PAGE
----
One person’s free puppy is apparently another’s cash cow.
According to three unrelated local residents, Missoula’s Tropical World Pet Center is picking up giveaway puppies listed in classified ads and then selling them in-store.
Mike McKay, owner of Tropical World, declined to comment for this story. And while local authorities confirm there’s nothing illegal about profiting from pups once offered free to the public, others are raising ethical questions about the practice.
Kim Apryle says she had been trying for several months to find a puppy and routinely checked out listings in the Missoulian’s “To Give Away” ads. In mid-January, she came across a litter of Rottweiler/ shepherd-cross puppies and immediately called the number listed. The woman on the other end of the line informed her all the puppies had already been given away. When Apryle commented on how quickly they had found homes, the advertiser said she’d given them all to Tropical World.
The Seeley Lake woman with the Rottweiler/shepherd puppies, who spoke on condition of anonymity, says she gave six puppies to Tropical World after the store offered to pick them all up and sell them. She says the puppies hadn’t yet been vaccinated, but noted that Tropical World didn’t inquire whether they’d been given their shots or who their parents were.
Apryle says she went to Tropical World the next day because she was skeptical about giveaway puppies ending up for sale in a pet store, and saw them paired up in the store’s compartments and priced at $129.99 each, including vaccination at the time of sale.
A second Missoula woman confirms that Tropical World called about her litter of husky/collie-cross puppies listed as giveaways and offered to pick them up and sell them.
“I said ‘absolutely not’ and refused,” says the woman, who asked to remain anonymous. “I had been getting lots of calls and didn’t have enough puppies to go around as it was—I had no problem finding good homes.”
Ed Franceschina, supervisor of Missoula’s Animal Control, says there are no rules specifying where a pet store’s animals may or may not come from, and as long as stores meet city code requirements about the conditions in which animals are kept, there’s nothing illegal about selling giveaway puppies.
“People give away animals all the time and then they become the property of whoever takes them,” Franceschina says. “If they want to give them to a pet store to be sold, unfortunately there’s nothing you can do about it.”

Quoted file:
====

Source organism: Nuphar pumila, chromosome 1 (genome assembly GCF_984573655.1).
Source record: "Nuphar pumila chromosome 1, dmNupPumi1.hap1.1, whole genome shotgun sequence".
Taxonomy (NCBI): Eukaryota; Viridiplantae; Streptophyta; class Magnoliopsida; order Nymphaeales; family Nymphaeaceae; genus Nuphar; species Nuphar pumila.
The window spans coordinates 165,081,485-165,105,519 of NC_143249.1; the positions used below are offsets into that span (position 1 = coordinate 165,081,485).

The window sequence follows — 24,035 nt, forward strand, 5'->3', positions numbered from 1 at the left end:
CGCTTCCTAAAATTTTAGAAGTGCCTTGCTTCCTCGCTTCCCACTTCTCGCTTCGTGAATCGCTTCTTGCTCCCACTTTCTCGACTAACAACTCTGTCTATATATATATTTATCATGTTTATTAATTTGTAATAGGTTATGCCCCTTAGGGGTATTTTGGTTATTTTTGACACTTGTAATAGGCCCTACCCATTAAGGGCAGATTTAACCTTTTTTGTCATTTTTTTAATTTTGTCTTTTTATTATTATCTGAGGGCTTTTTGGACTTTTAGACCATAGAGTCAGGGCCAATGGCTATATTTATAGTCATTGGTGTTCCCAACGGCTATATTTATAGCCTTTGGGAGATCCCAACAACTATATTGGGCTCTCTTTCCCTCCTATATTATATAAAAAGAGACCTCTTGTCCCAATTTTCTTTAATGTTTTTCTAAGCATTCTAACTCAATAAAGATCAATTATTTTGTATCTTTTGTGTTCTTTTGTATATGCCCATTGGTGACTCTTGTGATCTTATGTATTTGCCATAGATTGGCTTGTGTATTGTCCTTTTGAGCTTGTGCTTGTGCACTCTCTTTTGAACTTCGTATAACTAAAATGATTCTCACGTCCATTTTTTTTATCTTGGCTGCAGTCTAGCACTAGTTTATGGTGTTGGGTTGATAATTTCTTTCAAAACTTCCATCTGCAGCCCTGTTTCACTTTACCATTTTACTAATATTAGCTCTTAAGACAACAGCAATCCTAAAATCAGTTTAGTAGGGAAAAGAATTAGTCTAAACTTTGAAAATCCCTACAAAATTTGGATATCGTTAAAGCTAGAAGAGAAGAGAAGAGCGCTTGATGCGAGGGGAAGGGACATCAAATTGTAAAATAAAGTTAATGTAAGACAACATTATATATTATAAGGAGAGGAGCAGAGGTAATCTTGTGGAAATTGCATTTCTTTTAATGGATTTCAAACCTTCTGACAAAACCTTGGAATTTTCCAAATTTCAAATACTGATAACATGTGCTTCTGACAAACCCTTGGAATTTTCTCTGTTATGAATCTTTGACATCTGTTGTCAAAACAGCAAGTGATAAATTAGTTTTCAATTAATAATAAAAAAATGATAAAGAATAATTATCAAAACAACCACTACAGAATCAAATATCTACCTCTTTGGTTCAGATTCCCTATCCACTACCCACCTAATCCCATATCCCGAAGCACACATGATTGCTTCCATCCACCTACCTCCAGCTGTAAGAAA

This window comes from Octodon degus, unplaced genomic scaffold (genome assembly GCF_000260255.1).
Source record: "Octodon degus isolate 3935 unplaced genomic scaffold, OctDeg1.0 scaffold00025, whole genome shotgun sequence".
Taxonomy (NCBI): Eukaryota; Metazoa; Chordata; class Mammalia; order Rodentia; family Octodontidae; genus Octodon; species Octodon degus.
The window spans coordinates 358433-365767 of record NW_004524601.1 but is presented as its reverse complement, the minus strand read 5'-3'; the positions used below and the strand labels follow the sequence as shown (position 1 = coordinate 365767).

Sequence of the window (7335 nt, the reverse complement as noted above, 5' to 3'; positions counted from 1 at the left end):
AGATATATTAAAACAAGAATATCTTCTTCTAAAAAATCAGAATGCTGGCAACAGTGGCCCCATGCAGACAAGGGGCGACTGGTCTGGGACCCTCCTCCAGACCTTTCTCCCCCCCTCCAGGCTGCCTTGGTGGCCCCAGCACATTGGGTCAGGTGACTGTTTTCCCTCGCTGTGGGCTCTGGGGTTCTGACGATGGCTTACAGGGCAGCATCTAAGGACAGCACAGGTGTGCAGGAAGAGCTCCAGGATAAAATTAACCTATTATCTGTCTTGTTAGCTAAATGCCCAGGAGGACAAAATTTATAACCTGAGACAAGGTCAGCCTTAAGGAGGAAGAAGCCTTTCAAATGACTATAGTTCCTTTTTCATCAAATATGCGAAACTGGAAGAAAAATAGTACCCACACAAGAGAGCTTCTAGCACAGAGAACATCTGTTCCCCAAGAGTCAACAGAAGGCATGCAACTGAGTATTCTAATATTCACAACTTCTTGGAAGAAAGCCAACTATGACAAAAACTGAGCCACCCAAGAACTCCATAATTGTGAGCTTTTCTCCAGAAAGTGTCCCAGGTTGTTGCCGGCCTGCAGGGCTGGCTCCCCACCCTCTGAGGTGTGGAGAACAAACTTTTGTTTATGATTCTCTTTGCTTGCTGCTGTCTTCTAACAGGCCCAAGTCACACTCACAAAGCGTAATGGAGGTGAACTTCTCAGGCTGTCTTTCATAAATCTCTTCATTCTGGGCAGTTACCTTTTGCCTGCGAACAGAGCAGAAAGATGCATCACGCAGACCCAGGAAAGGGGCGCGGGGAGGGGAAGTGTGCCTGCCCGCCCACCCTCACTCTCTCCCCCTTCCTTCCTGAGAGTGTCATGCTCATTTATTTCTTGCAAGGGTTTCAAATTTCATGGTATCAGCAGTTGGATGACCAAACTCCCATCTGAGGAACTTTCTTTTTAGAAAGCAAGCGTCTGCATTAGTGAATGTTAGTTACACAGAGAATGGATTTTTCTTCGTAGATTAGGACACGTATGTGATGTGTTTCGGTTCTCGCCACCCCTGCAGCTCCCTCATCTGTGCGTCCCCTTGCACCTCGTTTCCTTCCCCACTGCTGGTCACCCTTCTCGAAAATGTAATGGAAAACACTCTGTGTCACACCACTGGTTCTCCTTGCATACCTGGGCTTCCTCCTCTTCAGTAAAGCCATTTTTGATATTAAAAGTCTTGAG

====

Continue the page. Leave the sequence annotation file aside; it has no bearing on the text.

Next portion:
Franceschina says Animal Control officers inspect all local pet stores annually for humane conditions, but they also perform checkups when citizens lodge complaints. By and large, he says, Missoula’s pet stores trigger few complaints from the public. In Tropical World’s case, one exception to that rule came in 1995, when owner McKay and two business partners were each convicted by the city of two misdemeanor counts of animal cruelty, according to Assistant City Attorney Judy Wang. Records show the charges related to poor conditions—a lack of food, water or clean environment—for finches, ferrets, hamsters and mice in the store at the time.
Calls to Missoula’s handful of pet stores found that puppies can be purchased at Pet Nebula, Petland and Tropical World. Petland Manager Steve Higgins says his puppies, which are purebred and come with pedigree papers and health warrantees, come from licensed out-of-state breeders and brokers and cost $899 on average. At Pet Nebula, where the puppies come from Montana breeders and aren’t always purebred, the average cost is about $500, according to an employee.
Regardless of the legality, Apryle says she has a problem with pet stores scooping up free puppies and selling them.
“I think there’s something entirely unethical about getting giveaway puppies and selling them for profit,” she says. “I don’t think there’s any intention in their minds of doing something beneficial for those dogs.”
And judging from her experience perusing the To Give Away ads, Apryle says she learned there’s no shortage of demand from the general public for puppies around town.
Lori Grannis, executive director of the Humane Society of Western Montana in Missoula, calls the matter an “ethical can of worms.” On the one hand, unwanted puppies may find homes; at the same time, a market is being created that encourages the proliferation of unplanned and unwanted puppies.
“If both parties enter into an agreement where something is knowingly handed over for the purpose of using an agent to sell it… it seems to fit into an ethical framework. However, let’s not forget that we’re talking about living creatures,” she says. “Let’s also not forget that in some ways, procuring animals for the purpose of selling them is brokering life much in the same way that puppy mills sell their pets and keep on breeding more. If there is a market, as they say, ‘They will come.’”
And Grannis says that part of that market inevitably relies on organizations like the Humane Society and Animal Control to mop up after mistakes.
“We exist because it doesn’t occur to enough people yet that spaying and neutering their pets will prevent unwanted companion animals,” she says. “We exist because, down the line, we’ll see some of those pets that were purchased at that pet store for $130…that’s sad in this day and age.”
Oddly enough, Grannis’ forecast may have already come true. Franceschina told the Independent Feb. 14 that one puppy matching the shepherd-cross description was dropped off Jan. 28 at Animal Control by a woman who said her friend had acquired it at Tropical World. Three days later, Animal Control officers found an identical puppy roaming the streets and brought it in to join its apparent littermate.
“They were like peas in a pod, so it was very obvious they were related,” Franceschina says. “I’m positive they both came from Tropical World.”
Both puppies, Franceschina adds by way of happy ending, were immediately adopted.